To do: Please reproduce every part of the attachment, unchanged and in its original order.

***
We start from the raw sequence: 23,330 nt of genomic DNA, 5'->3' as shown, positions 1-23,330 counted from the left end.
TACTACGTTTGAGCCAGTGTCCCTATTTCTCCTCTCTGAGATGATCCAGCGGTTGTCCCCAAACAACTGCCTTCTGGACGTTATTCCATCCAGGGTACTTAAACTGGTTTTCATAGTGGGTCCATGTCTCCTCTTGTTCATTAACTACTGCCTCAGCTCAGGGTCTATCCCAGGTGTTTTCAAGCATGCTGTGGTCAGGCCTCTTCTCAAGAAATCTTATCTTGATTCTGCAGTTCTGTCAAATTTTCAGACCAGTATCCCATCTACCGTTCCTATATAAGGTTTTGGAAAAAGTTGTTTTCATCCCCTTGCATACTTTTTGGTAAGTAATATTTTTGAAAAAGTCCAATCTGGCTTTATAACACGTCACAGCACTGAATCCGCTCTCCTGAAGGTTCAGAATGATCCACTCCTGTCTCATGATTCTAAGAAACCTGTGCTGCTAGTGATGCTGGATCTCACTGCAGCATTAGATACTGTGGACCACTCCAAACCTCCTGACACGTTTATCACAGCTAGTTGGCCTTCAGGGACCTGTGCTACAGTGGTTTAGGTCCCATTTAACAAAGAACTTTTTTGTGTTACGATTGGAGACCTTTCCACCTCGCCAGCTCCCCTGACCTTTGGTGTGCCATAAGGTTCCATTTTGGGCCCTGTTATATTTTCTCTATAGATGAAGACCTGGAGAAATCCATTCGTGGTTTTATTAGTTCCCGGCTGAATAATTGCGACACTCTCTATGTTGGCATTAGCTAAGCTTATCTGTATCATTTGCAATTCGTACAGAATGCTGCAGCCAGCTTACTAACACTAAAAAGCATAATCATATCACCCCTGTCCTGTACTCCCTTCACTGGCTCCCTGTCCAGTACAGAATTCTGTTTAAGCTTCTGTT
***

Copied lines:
We start from the raw sequence: 23,330 nt of genomic DNA, 5'->3' as shown, positions 1-23,330 counted from the left end.
TACTACGTTTGAGCCAGTGTCCCTATTTCTCCTCTCTGAGATGATCCAGCGGTTGTCCCCAAACAACTGCCTTCTGGACGTTATTCCATCCAGGGTACTTAAACTGGTTTTCATAGTGGGTCCATGTCTCCTCTTGTTCATTAACTACTGCCTCAGCTCAGGGTCTATCCCAGGTGTTTTCAAGCATGCTGTGGTCAGGCCTCTTCTCAAGAAATCTTATCTTGATTCTGCAGTTCTGTCAAATTTTCAGACCAGTATCCCATCTACCGTTCCTATATAAGGTTTTGGAAAAAGTTGTTTTCATCCCCTTGCATACTTTTTGGTAAGTAATATTTTTGAAAAAGTCCAATCTGGCTTTATAACACGTCACAGCACTGAATCCGCTCTCCTGAAGGTTCAGAATGATCCACTCCTGTCTCATGATTCTAAGAAACCTGTGCTGCTAGTGATGCTGGATCTCACTGCAGCATTAGATACTGTGGACCACTCCAAACCTCCTGACACGTTTATCACAGCTAGTTGGCCTTCAGGGACCTGTGCTACAGTGGTTTAGGTCCCATTTAACAAAGAACTTTTTTGTGTTACGATTGGAGACCTTTCCACCTCGCCAGCTCCCCTGACCTTTGGTGTGCCATAAGGTTCCATTTTGGGCCCTGTTATATTTTCTCTATAGATGAAGACCTGGAGAAATCCATTCGTGGTTTTATTAGTTCCCGGCTGAATAATTGCGACACTCTCTATGTTGGCATTAGCTAAGCTTATCTGTATCATTTGCAATTCGTACAGAATGCTGCAGCCAGCTTACTAACACTAAAAAGCATAATCATATCACCCCTGTCCTGTACTCCCTTCACTGGCTCCCTGTCCAGTACAGAATTCTGTTTAAGCTTCTGTT